In this ongoing video series on COVID-19, Biotech Analyst Agustin Mohedas discusses how new technology and government funding are helping accelerate vaccine development for COVID-19 – and could potentially benefit the biotech sector over the long term.
- The COVID-19 crisis has helped to highlight biotech’s impressive medical advances. Whereas historically vaccine development has taken an average of seven to 10 years, today companies are trying to create a COVID-19 vaccine in seven to 10 months.
- Government aid is also speeding vaccine development. Such assistance could be particularly beneficial to small-cap biotechs, which could use COVID-19 research to validate nascent drug platforms.
- In the lead-up to the U.S. presidential election, the crisis could shift the political discourse around health care, underscoring the importance of improving patient access while safeguarding incentives for innovation.
Michael McNurney: Hello, and welcome to Janus Henderson’s ongoing series on the COVID crisis. My name is Michael McNurney, and today I am joined by Agustin Mohedas, one of the premier analysts here at Janus Henderson who is working not only on the biotechnology companies that are addressing this disease, but also helping Janus Henderson investors model the trajectory of the disease globally.
Agustin, one of the key long-term drivers of healthcare has been the innovation that is ongoing in the sector, and I know that there have been some tremendous innovations in cardiovascular disease or cancer or even in the medical device space for treating diseases like diabetes. But as COVID has unfurled and we have seen the biopharma industry really try to address the disease, I think there is a brand-new appreciation for that innovation. Can you talk to us about how that innovation has picked up over the last several years?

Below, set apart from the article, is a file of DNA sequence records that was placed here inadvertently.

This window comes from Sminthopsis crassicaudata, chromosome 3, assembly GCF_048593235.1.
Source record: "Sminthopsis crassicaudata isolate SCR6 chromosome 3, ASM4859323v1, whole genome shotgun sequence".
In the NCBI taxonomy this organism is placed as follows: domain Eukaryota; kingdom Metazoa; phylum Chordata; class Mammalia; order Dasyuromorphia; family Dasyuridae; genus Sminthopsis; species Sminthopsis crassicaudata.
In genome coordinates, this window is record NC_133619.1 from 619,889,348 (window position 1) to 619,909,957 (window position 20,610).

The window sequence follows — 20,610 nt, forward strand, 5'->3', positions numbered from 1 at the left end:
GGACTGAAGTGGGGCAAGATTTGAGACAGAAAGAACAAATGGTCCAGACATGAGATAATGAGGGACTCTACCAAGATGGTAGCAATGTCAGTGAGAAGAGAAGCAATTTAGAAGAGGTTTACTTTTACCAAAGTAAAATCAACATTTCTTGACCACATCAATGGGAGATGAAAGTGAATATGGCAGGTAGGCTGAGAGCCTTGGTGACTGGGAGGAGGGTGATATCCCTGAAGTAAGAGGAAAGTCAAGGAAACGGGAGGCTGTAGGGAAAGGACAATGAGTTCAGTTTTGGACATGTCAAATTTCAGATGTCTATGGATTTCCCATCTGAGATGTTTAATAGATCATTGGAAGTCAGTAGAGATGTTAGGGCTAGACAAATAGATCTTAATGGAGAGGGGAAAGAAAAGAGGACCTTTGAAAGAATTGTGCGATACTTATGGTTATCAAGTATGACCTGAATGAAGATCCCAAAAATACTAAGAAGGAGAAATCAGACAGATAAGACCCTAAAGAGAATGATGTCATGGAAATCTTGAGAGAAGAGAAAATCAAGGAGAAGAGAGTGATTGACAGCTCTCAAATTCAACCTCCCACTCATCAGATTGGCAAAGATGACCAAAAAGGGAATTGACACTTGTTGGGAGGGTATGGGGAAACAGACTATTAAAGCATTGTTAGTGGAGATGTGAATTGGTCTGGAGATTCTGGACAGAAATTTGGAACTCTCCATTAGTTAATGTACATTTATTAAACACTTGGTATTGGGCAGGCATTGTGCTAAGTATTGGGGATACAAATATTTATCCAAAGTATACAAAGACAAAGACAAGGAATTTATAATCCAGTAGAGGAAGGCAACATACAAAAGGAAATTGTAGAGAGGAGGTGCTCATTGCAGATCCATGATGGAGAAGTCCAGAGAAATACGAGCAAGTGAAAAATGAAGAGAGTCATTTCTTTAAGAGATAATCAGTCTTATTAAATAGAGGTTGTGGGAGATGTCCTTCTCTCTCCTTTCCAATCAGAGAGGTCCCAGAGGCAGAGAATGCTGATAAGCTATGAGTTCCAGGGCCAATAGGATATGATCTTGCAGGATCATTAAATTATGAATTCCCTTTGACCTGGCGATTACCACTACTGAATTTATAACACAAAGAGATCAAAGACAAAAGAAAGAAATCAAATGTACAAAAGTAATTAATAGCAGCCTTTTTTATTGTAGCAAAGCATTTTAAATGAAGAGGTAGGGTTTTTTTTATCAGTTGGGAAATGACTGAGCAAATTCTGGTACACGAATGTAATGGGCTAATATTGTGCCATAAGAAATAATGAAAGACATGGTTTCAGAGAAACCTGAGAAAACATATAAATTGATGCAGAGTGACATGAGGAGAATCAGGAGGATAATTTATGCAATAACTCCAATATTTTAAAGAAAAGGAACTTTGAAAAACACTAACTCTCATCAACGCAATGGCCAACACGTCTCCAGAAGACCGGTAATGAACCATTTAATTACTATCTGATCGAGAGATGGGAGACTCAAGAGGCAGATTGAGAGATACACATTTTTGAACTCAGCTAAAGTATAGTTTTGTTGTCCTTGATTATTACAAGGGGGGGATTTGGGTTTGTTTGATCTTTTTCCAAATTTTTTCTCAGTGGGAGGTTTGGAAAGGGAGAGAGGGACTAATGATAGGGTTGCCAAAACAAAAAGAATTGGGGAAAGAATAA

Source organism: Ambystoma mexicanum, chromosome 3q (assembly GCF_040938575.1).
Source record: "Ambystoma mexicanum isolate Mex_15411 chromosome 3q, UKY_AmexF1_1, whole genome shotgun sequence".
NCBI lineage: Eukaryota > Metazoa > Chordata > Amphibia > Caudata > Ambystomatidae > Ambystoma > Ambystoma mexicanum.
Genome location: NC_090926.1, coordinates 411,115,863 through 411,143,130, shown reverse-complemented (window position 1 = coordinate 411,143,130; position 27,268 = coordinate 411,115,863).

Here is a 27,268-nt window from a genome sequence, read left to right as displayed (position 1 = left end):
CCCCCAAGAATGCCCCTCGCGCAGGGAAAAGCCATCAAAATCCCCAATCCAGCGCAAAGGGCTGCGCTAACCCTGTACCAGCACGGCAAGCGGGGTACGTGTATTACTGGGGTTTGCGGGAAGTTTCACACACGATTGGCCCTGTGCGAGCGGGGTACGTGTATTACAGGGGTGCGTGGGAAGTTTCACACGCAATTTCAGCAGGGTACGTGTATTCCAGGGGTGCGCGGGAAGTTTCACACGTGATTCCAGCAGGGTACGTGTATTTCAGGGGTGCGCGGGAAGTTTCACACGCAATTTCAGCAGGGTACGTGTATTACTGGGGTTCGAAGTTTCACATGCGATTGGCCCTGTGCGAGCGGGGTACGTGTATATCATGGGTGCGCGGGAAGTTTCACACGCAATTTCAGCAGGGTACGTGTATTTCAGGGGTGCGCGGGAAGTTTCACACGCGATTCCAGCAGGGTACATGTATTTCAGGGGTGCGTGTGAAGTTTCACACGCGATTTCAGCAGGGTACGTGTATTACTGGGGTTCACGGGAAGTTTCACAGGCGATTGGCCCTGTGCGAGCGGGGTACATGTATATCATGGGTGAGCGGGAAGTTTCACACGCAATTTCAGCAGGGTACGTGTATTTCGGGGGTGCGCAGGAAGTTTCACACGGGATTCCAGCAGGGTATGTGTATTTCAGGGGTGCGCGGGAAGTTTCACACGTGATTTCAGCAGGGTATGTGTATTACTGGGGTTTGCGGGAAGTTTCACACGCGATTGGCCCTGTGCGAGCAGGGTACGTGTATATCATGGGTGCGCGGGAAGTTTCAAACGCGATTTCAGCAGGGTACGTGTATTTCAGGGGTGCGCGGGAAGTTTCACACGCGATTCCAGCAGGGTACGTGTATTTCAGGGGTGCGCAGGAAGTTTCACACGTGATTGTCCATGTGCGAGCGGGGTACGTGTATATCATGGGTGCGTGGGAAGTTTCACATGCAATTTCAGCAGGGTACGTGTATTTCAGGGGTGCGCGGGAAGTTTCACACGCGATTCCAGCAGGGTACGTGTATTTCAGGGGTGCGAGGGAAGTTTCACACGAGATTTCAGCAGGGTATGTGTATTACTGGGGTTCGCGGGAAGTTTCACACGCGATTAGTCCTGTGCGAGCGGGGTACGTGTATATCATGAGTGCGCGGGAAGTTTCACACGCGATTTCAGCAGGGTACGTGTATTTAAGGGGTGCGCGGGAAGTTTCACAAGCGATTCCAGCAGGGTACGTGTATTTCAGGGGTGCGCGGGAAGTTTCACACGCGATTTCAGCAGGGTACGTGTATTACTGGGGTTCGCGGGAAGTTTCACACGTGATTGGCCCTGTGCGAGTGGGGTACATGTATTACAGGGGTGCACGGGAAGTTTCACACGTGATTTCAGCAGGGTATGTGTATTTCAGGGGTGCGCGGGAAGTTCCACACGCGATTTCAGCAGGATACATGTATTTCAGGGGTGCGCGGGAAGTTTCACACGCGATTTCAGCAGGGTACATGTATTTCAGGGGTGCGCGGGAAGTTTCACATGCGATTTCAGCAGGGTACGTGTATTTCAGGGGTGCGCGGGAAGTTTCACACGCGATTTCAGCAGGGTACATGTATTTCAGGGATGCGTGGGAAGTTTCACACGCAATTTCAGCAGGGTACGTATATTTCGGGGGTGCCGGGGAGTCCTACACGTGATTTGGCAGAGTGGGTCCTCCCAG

Agustin Mohedas: Yeah, I think one of the things that COVID has highlighted is really just the advancements that we have made in the biotech sector. And, in particular, on the vaccine front, many of the vaccines that are in development are a new type of vaccine that we have discussed in the past and other members of the health care team have discussed, but these are based on mRNA, which is called messenger RNA technology. And this is a technology that even five years ago really was non-existent, and it is really the advances made by small innovative biotech companies that have allowed us to so quickly develop a vaccine against COVID. And these vaccines are currently in phase 3 studies, and just, you know, less than eight months ago, we didn’t even know much about this virus, let alone did we imagine we would already be running large, multinational randomized controlled phase 3 studies.